It was a bit of both – Thomas is open to ideas, especially when you get him one on one. Thomas told me what he expects from his captain, both on the training pitch and during games. He saw that, every now and again, I demand and shout. He said that with the respect I have in the dressing room I could do that more. People realise that I’m not a bad person – I’m only ever vocal for the benefit of the individual and the team. The more you speak about the game, the more your eyes are opened to it.



It was a turbulent period for the Club around the time that you were made captain; do you feel as though you’ve grown as a person because of that?

If I can get through this period, then I can get through any period. Losing Rob [Rowan], a person who meant so much to the Club, had a massive effect on everyone at the training ground. The Club took a big hit during that spell, dealing with the tragic loss of Rob in the midst of the poor run that we were going through.

It’s testament to everyone that we rallied together and got through it; we’ve come out the other side and we’re playing the Brentford way again. We’ve got a good group of players and staff - we’ve got no bad eggs and no bad attitudes. We’re a tight-knit group and no one takes anything too personally. We all chip in and there’s no lapses of concentration because we cover each other, left, right and centre. As captain I’ve always tried to remain positive, regardless of how things are going. That’s with complete respect to Rob’s family. People deal with loss differently. Meps [Chris Mepham], for example, was really cut up about it.


Have your experiences on international duty helped prepare you for the captaincy? Representing Saint Kitts and Nevis must be a very different challenge to playing for Brentford…

I’m seen as a leader out there because of my playing credentials, so my international experience has definitely helped me adjust to the captaincy at Brentford. It’s about more than just football when I’m representing Saint Kitts; I’m in a position to make a difference and help the community. A Saint Kitts international playing Championship football provides something for others to aspire to.


Is there much interest in football on the island?

There’s a growing interest. One of the West Indies cricket bases is there so cricket is popular. Kim Collins won the 100 metres gold medal at the 2012 Commonwealth Games so athletics is quite big as well. The likes of Usain Bolt and Chris Gayle don’t come around too often so, with the amount of Saint Kitts players playing overseas, football presents probably the best chance of sporting success.


What’s been the highlight of your international career so far?

It hasn’t come yet. If we win the next game [against Suriname], we’re on the brink of going to the Gold Cup for the first time in the country’s history. That would be a huge thing for the country.


Do you think your style of play and demeanour on the pitch can lead to an unfair amount of criticism?

My body language can be deceptive at times but it’s my playing style and part and parcel of who I am. It works the other way, too. In some people’s eyes I can make things look easy because of how laid back I am. I’ve had to deal with criticism before – it’s not something that plays on my mind. I’m going to keep being me.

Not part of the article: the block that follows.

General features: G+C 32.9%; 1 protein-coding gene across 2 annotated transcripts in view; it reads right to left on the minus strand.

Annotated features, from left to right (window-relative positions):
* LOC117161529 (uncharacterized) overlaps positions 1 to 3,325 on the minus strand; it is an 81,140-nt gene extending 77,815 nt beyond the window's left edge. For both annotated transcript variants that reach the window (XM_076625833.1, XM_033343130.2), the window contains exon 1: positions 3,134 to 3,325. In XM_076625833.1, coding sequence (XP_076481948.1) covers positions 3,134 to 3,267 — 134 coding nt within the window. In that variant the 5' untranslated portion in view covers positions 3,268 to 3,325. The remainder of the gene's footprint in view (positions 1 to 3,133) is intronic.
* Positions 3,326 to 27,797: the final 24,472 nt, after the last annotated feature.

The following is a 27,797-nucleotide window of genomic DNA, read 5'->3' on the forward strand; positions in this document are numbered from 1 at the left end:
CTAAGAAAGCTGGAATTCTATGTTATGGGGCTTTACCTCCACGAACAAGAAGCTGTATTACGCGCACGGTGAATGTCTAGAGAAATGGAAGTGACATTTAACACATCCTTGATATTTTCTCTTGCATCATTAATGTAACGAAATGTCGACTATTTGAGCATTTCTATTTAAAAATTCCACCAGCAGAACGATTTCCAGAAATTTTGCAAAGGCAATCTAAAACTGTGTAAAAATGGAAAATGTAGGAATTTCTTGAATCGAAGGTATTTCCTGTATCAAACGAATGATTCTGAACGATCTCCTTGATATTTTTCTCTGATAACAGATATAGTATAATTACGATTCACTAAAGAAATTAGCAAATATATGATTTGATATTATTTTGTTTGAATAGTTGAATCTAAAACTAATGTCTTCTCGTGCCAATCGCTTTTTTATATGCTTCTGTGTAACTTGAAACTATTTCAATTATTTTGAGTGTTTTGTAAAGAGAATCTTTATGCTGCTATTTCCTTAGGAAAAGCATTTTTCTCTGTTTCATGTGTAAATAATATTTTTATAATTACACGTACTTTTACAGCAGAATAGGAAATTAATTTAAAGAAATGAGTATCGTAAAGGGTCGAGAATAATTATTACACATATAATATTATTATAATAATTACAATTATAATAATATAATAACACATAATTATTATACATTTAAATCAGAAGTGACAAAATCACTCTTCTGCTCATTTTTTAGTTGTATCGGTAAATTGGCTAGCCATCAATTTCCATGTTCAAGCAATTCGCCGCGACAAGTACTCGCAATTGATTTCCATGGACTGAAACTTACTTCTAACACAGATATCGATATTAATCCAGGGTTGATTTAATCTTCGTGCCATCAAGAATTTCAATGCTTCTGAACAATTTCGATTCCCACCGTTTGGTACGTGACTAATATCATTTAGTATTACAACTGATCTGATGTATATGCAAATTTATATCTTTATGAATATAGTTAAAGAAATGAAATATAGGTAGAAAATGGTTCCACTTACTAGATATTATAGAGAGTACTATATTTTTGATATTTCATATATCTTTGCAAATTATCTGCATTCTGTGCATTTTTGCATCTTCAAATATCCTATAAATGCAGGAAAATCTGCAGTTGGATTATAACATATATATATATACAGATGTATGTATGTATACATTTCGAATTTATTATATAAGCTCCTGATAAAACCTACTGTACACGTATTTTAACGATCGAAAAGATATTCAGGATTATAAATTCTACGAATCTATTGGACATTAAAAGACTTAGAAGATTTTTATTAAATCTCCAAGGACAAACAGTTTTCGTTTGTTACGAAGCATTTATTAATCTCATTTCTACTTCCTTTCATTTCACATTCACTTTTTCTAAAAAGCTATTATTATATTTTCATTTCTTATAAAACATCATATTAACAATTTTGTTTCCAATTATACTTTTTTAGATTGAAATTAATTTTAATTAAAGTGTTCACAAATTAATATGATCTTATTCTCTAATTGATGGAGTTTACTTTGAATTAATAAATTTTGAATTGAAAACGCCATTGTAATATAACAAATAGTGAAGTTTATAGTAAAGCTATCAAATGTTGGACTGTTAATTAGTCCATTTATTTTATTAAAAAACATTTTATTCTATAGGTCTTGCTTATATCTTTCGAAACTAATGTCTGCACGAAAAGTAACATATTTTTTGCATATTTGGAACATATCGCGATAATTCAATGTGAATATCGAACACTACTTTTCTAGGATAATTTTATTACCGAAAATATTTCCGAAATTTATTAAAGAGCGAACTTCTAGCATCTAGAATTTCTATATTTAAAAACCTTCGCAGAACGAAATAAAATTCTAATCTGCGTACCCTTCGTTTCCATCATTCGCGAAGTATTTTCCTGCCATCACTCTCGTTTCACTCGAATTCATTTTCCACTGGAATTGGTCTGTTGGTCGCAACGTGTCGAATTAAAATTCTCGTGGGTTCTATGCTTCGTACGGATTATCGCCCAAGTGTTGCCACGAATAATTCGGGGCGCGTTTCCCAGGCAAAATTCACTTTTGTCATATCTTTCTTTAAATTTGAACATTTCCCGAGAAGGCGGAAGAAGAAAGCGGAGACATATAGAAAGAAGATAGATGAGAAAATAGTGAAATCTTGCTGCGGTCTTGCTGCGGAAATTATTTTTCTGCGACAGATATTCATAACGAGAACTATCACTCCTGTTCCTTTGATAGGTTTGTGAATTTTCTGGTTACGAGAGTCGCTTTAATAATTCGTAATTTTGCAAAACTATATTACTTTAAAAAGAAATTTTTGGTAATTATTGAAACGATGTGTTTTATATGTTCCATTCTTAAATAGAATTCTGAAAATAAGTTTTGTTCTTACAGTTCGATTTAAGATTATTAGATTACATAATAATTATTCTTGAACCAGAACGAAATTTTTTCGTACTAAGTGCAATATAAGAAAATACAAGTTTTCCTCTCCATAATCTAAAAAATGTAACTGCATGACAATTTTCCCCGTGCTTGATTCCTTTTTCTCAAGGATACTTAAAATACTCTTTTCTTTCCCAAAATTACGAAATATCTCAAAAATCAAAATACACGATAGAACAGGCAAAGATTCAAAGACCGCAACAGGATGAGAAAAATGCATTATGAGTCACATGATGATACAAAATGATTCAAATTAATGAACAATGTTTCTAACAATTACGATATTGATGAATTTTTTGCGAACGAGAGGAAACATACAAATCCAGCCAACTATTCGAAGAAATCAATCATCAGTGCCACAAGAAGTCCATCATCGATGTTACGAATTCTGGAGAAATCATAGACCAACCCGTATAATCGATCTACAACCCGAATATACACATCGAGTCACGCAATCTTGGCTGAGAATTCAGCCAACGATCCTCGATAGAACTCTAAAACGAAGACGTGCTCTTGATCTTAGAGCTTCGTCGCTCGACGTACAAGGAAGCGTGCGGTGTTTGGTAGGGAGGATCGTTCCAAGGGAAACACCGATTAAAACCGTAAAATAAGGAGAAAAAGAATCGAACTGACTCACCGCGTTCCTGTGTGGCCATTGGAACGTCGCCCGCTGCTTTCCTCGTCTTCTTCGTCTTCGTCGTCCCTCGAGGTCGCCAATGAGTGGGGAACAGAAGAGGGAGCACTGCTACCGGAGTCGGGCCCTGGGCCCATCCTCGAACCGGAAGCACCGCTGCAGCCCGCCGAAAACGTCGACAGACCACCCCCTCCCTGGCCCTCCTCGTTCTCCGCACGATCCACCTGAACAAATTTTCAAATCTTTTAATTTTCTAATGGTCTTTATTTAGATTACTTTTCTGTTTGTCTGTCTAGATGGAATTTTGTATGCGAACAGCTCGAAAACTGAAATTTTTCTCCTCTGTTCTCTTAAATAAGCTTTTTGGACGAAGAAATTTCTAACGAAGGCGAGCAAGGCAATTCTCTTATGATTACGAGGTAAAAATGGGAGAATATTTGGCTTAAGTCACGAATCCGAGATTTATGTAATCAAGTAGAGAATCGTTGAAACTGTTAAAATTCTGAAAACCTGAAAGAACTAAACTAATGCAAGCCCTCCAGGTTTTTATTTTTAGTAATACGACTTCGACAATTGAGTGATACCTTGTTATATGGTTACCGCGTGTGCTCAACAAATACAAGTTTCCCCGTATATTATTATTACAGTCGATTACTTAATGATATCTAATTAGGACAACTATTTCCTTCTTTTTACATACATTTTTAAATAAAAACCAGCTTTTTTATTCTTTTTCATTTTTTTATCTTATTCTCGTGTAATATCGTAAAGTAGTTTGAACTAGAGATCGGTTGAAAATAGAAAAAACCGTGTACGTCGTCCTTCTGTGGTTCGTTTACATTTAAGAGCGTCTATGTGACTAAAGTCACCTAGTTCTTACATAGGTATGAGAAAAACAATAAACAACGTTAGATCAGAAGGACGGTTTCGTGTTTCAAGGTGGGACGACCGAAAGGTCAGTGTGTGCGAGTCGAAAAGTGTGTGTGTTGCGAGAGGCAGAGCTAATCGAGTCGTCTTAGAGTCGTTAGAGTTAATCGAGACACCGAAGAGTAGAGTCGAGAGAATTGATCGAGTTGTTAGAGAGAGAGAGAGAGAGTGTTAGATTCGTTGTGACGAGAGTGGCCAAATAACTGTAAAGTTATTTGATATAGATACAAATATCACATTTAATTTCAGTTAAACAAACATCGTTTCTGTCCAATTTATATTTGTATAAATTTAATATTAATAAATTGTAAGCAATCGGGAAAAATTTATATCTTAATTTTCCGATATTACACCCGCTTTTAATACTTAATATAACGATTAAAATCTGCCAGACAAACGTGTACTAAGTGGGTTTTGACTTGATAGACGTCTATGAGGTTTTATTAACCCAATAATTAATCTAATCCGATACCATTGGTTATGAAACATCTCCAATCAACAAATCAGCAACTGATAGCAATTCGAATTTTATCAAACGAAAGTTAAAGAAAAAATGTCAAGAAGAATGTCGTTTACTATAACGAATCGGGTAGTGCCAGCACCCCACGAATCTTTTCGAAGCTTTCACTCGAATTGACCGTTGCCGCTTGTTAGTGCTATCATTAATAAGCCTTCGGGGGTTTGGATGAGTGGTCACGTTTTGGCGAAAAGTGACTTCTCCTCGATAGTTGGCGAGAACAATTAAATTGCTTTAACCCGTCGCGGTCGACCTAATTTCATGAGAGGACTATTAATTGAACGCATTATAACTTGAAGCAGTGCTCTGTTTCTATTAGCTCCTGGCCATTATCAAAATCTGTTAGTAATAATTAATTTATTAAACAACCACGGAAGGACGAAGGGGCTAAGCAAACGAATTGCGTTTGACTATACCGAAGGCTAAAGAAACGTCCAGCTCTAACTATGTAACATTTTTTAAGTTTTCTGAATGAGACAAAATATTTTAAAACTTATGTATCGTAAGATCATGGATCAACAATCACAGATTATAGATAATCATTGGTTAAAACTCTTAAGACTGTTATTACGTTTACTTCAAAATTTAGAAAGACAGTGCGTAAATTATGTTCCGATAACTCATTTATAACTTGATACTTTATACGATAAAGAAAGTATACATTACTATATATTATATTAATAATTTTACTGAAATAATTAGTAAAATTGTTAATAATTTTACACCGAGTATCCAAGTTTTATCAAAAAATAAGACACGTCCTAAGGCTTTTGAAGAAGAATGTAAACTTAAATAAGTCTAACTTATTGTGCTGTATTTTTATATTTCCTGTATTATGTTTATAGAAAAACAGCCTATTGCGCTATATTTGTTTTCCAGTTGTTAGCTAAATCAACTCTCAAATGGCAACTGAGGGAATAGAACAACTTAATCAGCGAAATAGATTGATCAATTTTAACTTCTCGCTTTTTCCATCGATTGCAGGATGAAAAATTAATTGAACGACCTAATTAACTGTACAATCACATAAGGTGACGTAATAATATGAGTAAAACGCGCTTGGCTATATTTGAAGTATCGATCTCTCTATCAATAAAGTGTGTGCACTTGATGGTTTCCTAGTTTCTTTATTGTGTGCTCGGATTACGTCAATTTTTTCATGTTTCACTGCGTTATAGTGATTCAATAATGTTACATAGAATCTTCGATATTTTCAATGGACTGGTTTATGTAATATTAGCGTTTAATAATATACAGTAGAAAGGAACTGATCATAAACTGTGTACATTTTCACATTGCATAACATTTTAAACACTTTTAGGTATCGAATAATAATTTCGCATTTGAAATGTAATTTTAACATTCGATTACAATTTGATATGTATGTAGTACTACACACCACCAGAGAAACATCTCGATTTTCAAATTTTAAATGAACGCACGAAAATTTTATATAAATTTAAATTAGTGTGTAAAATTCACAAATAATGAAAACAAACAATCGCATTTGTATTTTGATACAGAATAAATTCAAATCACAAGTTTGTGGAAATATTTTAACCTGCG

In the nicest way possible, the people who are important know what my game is about. I won the Players’ Player of the Year award last year. No disrespect to the other awards but, when we’re here to work for ourselves and for our team-mates over the course of a 46-game journey, most players would say that one means the most. Thomas knows me personally and he’s the one who picks the team. Sometimes he will show me footage and say, ‘Look, you’re walking here’, and I’ll be the first to admit when that’s the case.

We have a great sports science department, so the statistics are always there. You can’t hide from those numbers. I can look as laid back, lazy and languid as you like – whichever word you want to use – but the numbers are there to show that such an impression of me is not accurate.

It’s funny at times, how marmite I can be. If I was an insecure person I’d love to sit down with those who think I’m lazy and ask them to justify their viewpoint. Everyone has an opinion – I understand that because I’m a football fan myself. I support Arsenal and we’re the worst for how we perceive things; one week we’re good, one week we’re bad.


How do you assess your performances this term?

I’ve had to adapt at times this season. Previously, when things weren’t going so well for me, I had the potential to drift out of games, but I can’t do that now. I’ve taken a step up in terms of the level of responsibility on my shoulders and my performances have had to follow.

When Thomas gave me the armband, the first thing I said to myself was that I don’t want to be a captain who gets taken off and has to pass the armband to someone else. That’s just a personal thing – I think it always looks bad if a captain comes off and it’s not due to injury because he’s the one who’s supposed to lead by example. That was the first thing that stuck in my mind: if you’re the captain you can’t be coming off on 60 minutes. That thought has made me step up to the plate. I’ve been consistent and I’ve got a team around me who believe in me.